Introduction to Image Processing Fundamentals

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#image processing  #computer vision  #robotics  #line detection  #feature detection  #image matching 


In this post, we will give an introduction to the fundamentals of image processing. The content is based on the book Introduction to Autonomous Mobile Robots.

This post will cover the following topics

Image Filtering

There are two types of image filtering

We will focus on the filterings in the spatial domain in this post. To perform image filtering in the spatial domain, we need to define a mask (or a kernel). A mask is a weight matrix that characterizes the "impact level" of the neighbors of a given pixel.

Mathematically, we can write

$$ I'(x, y) = \sum_{s=-a}^{a} \sum_{t=-b}^{b} w(s,t) I(x + s, y + t) $$


$$ I'(x, y) = \sum_{s=-a}^{a} \sum_{t=-b}^{b} w(s,t) I(x - s, y - t) $$

The first operation is called correlation with the kernel \(w\) and the second operation is called convolution with the kernel \(w\).

Examples of image filers are:

Image filters can be used to blur images or reduce noise.

Kernel convolution usually requires values from pixels outside of the image boundaries. There are a variety of methods for handling image edges.

The figure below illustrates how image filtering works. The image on the left is the original image and the image on the right is the result after applying the filtering. As we can see, each pixel in the new image is calculated based on the pixels in the rectangles in the original image.


Edge Detection

The basic idea is to search for significant changes in the image. A perfect edge can be represented by a step function but we are far from this ideal representation in any practical applications. One of the challenges to detect edges in an image is the noise. As we can see in the figure below, when the noise is present, it becomes super hard to identify the spike that corresponds to the value change in the step function.


A good edge detector would want to achieve the following goals:

The basic idea of edge detection is to first smooth the image and then calculate the derivative s of intensity. Two classic edge detectors are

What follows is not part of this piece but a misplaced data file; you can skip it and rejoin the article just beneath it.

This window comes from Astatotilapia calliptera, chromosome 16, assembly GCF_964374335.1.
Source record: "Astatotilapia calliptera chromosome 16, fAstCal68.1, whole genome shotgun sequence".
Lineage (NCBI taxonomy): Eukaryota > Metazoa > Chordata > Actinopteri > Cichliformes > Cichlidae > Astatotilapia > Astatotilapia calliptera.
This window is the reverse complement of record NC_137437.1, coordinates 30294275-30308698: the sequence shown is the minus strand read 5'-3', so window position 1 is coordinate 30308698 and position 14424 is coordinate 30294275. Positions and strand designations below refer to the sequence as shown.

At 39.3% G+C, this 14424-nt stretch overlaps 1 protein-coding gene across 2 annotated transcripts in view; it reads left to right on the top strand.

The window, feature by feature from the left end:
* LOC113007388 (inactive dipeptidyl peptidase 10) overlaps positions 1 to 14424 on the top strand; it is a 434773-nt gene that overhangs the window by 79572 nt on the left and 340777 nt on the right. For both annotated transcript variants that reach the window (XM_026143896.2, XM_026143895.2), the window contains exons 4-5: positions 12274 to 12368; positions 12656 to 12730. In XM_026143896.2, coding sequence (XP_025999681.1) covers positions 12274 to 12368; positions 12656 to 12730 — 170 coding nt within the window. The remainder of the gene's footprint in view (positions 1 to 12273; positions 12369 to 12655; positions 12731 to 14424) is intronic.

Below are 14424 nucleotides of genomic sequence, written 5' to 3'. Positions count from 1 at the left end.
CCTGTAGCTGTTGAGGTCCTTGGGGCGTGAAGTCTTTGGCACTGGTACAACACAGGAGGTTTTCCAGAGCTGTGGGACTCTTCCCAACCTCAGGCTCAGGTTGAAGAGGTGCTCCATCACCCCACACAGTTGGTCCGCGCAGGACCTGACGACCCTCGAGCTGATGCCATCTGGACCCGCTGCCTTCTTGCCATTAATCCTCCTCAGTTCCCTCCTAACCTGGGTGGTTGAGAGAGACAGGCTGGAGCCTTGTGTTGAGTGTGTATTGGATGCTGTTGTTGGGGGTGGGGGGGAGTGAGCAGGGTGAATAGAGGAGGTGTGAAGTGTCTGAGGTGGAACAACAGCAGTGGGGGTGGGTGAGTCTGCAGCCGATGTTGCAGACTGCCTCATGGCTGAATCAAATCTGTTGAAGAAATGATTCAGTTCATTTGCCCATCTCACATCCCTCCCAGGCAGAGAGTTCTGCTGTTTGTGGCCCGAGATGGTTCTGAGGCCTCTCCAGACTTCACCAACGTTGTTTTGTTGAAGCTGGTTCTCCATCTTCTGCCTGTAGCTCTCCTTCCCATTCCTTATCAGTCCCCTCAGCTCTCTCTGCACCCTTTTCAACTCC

As described earlier, we want to minimize the number of edge responses associated with each edge, a technique called non maximum suppression is used. For example, in the Canny edge detection algorithm, after we find the magnitude and orientation of gradient, we check if pixel is local maximum along gradient direction (this may require checking interpolated pixels).


Line Extraction Algorithm

In this section, we briefly describe some of the classic line extraction algorithms. For a robotic application, especially the one with man-make structures, straight lines in an image can provide valuable information about the surrounding environment. For instance, if a robot is operating in an indoor environment, straight lines may be more likely to be associated with hallways and walls. If we can detect straight lines in the captured images, it will help the robot to locate itself.

Line Representation

Most of the time in a robotic application, we need to deal with range data from distance sensors. It is more convenient to use polar coordinates in this case and a point will be represented by \( x_i = (\rho_i, \theta_i) \). A line in polar coordinate can be written as

$$ \rho \cos \theta \cos \alpha + \rho \sin \theta \sin \alpha = r $$


$$ \rho \cos ( \theta - \alpha ) - r = 0 $$

The equation is a direct translation of "the projected length of the line segment \(OP\) on the normal direction of the straight line is \(r\)".